Working with the shipping industry and other members of the Bryde’s Whale Collaborative Group, Ports of Auckland developed a protocol for vessels travelling through the Hauraki Gulf. Under the protocol, vessels are asked to voluntarily slow down to as close to 10 knots as their schedule allows. The science shows that the risk to whales is substantially less from ships travelling at 10 knots.

The protocol was introduced in September 2013 and after three years it is fair to say it has been a success. Prior to the protocol‘s introduction the average ship speed in the Gulf was 14.2 knots; it’s now down to 10.6 knots, a 25% reduction. More importantly, just one whale has been lost since the voluntary transit protocol was introduced.

This is a positive result which balances economic and environmental imperatives and demonstrates how partnership and collaboration can help make our operations more sustainable.

Environment_table_2016_V2

Reducing, Reusing and Recycling Indicator

FY 2011-12

FY 2012-13

FY 2013-14

FY 2014-15

FY 2015-16

Electricity used by port operation (kWh)

18,302,864

17,358,646

17,772,839

18,164,150

17,256,149

Electricity used by port operation (kWh) per TEU*

22.64

21.20

18.35

18.68

19.02

Diesel used by port operations (litres)

2,740,275

2,778,502

3,211,682

3,113,857

2,763,529

Diesel used by port operations (litres) per TEU*

3.39

3.39

3.32

3.20

3.05

Diesel used by straddles (litres) per engine hour

 20.79

21.58

21.69

20.71

20.87

Diesel used by port service – Marine (litres)+

725,407

650,233

735,825

839,044

775,361

Water used by port operations (cu m)

74,667

83,870

81,242

69,949

88,160^

Water used by port operations (cu m) per TEU*

0.09

0.10

0.08

0.08

0.10

Total dredgings used as environmentally friendly fill, including mudcrete (cu m)

49,900

87,100

34,000

13,700

47,854

Energy used measurements refer only to the Waitematā seaport

* 1 TEU is a standard 20-foot container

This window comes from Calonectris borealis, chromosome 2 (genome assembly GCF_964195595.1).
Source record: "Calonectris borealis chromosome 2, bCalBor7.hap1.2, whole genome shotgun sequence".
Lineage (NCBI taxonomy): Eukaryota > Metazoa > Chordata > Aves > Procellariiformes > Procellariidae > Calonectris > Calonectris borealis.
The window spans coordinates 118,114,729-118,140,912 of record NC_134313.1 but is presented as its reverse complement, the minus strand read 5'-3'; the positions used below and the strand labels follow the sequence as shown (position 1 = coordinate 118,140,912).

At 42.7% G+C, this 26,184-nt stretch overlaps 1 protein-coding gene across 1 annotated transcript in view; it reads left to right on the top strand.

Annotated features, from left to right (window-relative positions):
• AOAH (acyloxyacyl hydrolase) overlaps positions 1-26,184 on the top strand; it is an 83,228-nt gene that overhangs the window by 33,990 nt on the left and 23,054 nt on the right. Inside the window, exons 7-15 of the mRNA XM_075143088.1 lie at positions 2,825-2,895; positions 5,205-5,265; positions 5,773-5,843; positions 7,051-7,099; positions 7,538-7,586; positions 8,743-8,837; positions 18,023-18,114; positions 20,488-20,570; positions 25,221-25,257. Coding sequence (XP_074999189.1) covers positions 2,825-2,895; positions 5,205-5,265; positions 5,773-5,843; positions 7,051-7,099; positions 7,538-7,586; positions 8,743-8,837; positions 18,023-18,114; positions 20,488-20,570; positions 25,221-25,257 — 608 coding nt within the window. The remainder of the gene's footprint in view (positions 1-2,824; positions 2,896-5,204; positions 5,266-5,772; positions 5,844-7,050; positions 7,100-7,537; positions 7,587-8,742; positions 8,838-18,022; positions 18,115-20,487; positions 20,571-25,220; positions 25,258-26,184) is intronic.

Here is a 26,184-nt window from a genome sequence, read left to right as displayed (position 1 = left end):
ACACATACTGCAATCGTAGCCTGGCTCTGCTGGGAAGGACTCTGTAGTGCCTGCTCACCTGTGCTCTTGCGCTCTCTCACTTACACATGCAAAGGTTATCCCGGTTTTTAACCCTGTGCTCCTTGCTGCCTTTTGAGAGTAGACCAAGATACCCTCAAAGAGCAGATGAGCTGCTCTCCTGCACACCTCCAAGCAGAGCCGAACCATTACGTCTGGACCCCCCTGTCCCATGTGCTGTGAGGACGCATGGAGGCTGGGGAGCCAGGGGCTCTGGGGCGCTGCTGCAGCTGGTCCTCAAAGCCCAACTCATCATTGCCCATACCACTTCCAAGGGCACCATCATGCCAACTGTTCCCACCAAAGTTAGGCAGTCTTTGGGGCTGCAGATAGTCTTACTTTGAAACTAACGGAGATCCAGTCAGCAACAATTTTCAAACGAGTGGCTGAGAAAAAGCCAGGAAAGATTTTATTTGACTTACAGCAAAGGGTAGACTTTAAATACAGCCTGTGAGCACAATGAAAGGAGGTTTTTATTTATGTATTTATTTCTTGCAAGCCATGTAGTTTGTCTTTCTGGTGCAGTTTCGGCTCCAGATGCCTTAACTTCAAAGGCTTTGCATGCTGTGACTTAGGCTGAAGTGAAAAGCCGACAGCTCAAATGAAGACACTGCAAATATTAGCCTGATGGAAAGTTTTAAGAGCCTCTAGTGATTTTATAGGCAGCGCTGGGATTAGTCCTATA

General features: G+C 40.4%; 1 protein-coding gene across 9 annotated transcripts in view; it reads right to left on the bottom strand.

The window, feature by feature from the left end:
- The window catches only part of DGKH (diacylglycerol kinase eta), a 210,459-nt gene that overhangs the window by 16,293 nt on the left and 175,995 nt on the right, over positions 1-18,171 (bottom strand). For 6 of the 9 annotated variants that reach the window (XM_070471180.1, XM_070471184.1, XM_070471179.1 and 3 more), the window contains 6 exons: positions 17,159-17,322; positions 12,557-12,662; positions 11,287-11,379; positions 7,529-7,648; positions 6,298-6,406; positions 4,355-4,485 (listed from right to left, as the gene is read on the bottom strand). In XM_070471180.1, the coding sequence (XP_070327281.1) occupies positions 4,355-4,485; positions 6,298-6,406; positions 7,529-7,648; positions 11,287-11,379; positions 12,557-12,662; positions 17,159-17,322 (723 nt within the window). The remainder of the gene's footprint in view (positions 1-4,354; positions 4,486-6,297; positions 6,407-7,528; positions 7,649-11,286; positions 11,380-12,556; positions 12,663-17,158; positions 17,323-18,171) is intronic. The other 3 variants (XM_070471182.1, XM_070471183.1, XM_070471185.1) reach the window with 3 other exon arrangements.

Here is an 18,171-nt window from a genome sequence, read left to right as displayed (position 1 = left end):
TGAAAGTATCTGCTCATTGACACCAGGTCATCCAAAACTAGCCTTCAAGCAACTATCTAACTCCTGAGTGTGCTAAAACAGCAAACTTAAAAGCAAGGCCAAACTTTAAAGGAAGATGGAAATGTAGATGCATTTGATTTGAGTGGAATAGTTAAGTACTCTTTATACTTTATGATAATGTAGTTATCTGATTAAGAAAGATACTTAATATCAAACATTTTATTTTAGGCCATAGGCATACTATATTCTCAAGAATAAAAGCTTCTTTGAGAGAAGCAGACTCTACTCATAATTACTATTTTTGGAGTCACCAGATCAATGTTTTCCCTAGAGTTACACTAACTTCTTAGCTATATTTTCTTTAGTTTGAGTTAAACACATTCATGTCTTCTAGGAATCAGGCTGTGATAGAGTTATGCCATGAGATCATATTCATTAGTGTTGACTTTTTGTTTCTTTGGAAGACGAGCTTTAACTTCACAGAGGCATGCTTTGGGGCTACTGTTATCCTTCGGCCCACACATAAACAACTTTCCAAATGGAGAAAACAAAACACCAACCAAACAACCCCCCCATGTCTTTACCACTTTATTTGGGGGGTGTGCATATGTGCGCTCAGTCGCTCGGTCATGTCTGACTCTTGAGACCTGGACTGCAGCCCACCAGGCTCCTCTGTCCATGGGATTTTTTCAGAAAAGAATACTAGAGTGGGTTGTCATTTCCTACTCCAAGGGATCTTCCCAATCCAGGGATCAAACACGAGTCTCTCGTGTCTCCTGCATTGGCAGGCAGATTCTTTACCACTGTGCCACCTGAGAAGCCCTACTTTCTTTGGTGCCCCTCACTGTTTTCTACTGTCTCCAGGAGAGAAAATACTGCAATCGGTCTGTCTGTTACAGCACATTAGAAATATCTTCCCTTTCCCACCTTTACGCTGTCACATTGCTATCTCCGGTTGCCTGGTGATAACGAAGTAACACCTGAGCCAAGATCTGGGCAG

+ Also includes diesel purchased but not yet used

^ Consumption increased this year to multiple construction sites including the Holcim Cement Silo and the new tug berth

Transport Indicator

FY 2011-12

FY 2012-13

FY 2013-14

FY 2014-15

FY 2015-16

Total containers moved by truck (TEU)

492,015

543,398

694,669

641,161

610,122

Containers trucked off peak (TEU)

172,205

223,955

298,604

277,146

213,783

Containers trucked off peak as % of total containers moved by truck (TEU)+

35

41

43

43

35

Total containers moved by rail (TEU)^

56,712

42,353

69,585

100,332

87,242

Rail moves as % of total land-side moves to/from the Port

11.6

11

10

14

14

Volumes refer to the Waitematā seaport only.

+ Off peak refers to 7 pm - 7am weekdays and all day on weekends.

^ Volume of containers moved by rail previously included shuttle moves. These have now been removed for all previous years. In 2012, volumes moved by rail was impacted by the industrial dispute. The business lost is yet to be recovered, even so, the volumes moved by rail has increased in 2013/14.

Complaints indicator*

FY 2011-12

FY 2012-13

FY 2013-14

FY 2014-15

FY 2015-16

Noise and other complaints

40

25

48

25

52

Spills indicator

FY 2011-12

FY 2012-13

FY 2013-14

FY 2014-15

FY 2015-16

Environmental spills~

1

1

0

1

1

* These do not include complaints relating to port development.

~ The spills data refers to spills for which POAL has assumed responsibility.

Note: Environmental measurements are currently only made at the Waitematā seaport.